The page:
Scott hopes to create a bicycle safety culture from scratches and believes it will catch on.

"If I can keep this up for 10 months, there will be a thousand helmets on this campus, and students will no longer feel like they stand out from the crowd if they wear one, which at the moment is the major sticking point with them."

In fact, selling the first 100 helmets has proved there is interest in bicycle safety despite warnings from his students that his plan was doomed to fail.

"They all told me that I couldn't sell any helmets to students, that nobody would wear them, that they didn't think they were necessary, that they didn't like them," he says.

"So this is totally new. I've been trying to get attention for the very idea, and I've been hoping that the administration of this university would wake up and take notice.

"I'm sure they will all get on board once they are presented with the idea. But right now... It's just me. That's because I'm just getting started and the very idea is strange and new here."

But it is not just university students buying the idea. Scott has also reached company executives, who also happen to be mothers. "I told them about my helmet campaign and accidentally sold three helmets. I would have sold four, but one of the mothers didn't have a bike."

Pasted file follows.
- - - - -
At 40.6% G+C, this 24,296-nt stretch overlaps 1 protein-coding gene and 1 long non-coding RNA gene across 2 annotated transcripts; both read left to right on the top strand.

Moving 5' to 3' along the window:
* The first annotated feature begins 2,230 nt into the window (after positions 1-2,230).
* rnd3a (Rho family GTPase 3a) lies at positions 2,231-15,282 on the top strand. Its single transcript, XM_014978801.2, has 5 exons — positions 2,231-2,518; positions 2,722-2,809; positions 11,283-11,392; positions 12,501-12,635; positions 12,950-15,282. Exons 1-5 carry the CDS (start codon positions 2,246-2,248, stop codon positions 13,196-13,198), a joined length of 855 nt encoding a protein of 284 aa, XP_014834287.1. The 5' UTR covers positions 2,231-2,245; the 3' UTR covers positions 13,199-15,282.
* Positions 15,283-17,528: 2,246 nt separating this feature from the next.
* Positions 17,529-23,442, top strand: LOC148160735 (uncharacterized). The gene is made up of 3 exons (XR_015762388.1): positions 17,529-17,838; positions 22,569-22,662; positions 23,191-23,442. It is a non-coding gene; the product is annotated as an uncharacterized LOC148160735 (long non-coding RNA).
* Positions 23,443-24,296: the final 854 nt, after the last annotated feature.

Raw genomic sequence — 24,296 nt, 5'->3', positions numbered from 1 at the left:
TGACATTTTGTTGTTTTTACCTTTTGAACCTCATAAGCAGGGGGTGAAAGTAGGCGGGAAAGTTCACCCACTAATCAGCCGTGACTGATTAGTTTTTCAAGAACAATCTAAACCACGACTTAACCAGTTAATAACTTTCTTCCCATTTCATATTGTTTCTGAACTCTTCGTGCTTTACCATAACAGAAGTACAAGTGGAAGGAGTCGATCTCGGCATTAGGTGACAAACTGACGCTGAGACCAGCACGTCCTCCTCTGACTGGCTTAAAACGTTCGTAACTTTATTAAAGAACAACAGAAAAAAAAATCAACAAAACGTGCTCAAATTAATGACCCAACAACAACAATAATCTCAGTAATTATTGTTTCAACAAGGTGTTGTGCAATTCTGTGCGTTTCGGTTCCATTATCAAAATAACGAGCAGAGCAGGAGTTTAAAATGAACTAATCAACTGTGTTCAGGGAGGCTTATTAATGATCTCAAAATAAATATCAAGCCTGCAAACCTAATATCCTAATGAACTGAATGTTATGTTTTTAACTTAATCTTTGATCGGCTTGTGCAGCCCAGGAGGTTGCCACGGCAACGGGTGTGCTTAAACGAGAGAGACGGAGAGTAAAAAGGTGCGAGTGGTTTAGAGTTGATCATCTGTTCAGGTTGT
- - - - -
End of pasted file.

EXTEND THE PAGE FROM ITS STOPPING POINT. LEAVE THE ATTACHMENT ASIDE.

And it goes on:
To promote the campaign, Scott has run helmet design competitions, and one of the most popular designs featured a tiara attached to helmet. "Now I'm looking for a chance to buy some more tiaras. I'm waiting to get my hands on a clown fright wig, so I can add that to a helmet and one of my Chinese student friends is named Panda, so I'm making her a panda head helmet."

Before moving to China, Scott spent 30 years in the film industry in Canada, directing and producing television and movies under the professional name of Zale Dalen.

"It was a great career and I had a lot of fun, but I burned out on the stress and tension of freelancing and making things I was embarrassed to have anybody watch, feeding the in-satiable television mediocrity machine," he says.

"I wanted a change, and, as they say in the movie business, 'go big or go home'."

Going to China was about the biggest change Scott could find.